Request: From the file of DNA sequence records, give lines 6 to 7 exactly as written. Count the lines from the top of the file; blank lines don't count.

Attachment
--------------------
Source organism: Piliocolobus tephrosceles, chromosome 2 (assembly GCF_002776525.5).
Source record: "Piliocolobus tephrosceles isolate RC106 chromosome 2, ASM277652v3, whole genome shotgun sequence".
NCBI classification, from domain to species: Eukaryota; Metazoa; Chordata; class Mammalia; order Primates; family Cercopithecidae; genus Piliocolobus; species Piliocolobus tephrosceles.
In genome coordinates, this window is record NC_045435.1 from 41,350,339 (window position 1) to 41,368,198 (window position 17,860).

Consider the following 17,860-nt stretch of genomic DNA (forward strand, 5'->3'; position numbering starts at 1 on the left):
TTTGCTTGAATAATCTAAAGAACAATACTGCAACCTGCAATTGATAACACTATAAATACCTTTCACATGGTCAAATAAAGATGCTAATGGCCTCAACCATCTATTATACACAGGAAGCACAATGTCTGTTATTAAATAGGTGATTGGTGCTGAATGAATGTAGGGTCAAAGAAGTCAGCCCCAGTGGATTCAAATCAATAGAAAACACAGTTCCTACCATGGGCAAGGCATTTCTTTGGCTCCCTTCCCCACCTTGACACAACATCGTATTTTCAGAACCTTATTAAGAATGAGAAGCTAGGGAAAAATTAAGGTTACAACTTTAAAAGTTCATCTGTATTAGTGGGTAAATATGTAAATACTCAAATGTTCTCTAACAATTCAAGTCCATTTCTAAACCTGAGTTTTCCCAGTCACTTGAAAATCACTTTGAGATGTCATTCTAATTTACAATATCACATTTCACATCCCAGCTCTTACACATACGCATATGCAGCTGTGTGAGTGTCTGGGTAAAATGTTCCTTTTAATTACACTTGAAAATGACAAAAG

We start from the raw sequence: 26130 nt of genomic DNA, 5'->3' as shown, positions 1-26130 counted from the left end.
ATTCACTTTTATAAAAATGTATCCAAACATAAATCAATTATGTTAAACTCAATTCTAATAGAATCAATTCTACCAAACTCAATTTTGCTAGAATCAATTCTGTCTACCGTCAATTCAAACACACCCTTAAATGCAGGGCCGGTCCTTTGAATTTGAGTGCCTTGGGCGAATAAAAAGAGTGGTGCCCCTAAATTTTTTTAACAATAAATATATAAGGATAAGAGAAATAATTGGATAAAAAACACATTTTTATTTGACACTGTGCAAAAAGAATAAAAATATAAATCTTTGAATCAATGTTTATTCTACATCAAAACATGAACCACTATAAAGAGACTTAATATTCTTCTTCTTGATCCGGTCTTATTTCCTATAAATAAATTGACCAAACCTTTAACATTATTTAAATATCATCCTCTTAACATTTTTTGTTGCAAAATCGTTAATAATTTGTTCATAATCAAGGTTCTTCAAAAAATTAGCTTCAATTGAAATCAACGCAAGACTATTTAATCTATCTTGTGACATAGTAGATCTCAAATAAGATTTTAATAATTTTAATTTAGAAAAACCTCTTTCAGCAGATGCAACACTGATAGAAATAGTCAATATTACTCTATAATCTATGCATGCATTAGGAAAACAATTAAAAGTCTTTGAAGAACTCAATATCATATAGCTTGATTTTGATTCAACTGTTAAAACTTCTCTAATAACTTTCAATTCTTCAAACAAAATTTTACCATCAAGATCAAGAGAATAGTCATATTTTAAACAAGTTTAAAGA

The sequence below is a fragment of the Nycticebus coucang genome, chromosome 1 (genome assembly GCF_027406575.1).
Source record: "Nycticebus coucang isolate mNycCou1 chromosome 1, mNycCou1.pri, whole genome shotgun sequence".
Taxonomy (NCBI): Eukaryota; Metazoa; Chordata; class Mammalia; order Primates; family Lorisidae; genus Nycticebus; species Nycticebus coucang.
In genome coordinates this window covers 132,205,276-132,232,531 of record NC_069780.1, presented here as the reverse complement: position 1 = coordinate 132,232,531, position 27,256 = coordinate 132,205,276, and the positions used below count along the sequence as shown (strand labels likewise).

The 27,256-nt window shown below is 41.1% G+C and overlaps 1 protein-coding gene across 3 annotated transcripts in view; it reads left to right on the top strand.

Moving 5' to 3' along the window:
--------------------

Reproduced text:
TTTGCTTGAATAATCTAAAGAACAATACTGCAACCTGCAATTGATAACACTATAAATACCTTTCACATGGTCAAATAAAGATGCTAATGGCCTCAACCATCTATTATACACAGGAAGCACAATGTCTGTTATTAAATAGGTGATTGGTGCTGAATGAATGTAGGGTCAAAGAAGTCAGCCCCAGTGGATTCAAATCAATAGAAAACACAGTTCCTACCATGGGCAAGGCATTTCTTTGGCTCCCTTCCCCACCTTGACACAACATCGTATTTTCAGAACCTTATTAAGAATGAGAAGCTAGGGAAAAATTAAGGTTACAACTTTAAAAGTTCATCTGTATTAGTGGGTAAATATGTAAATACTCAAATGTTCTCTAACAATTCAAGTCCATTTCTAAACCTGAGTTTTCCCAGTCACTTGAAAATCACTTTGAGATGTCATTCTAATTTACAATATCACATTTCACATCCCAGCTCTTACACATACGCATATGCAGCTGTGTGAGTGTCTGGGTAAAATGTTCCTTTTAATTACACTTGAAAATGACAAAAG

We start from the raw sequence: 26130 nt of genomic DNA, 5'->3' as shown, positions 1-26130 counted from the left end.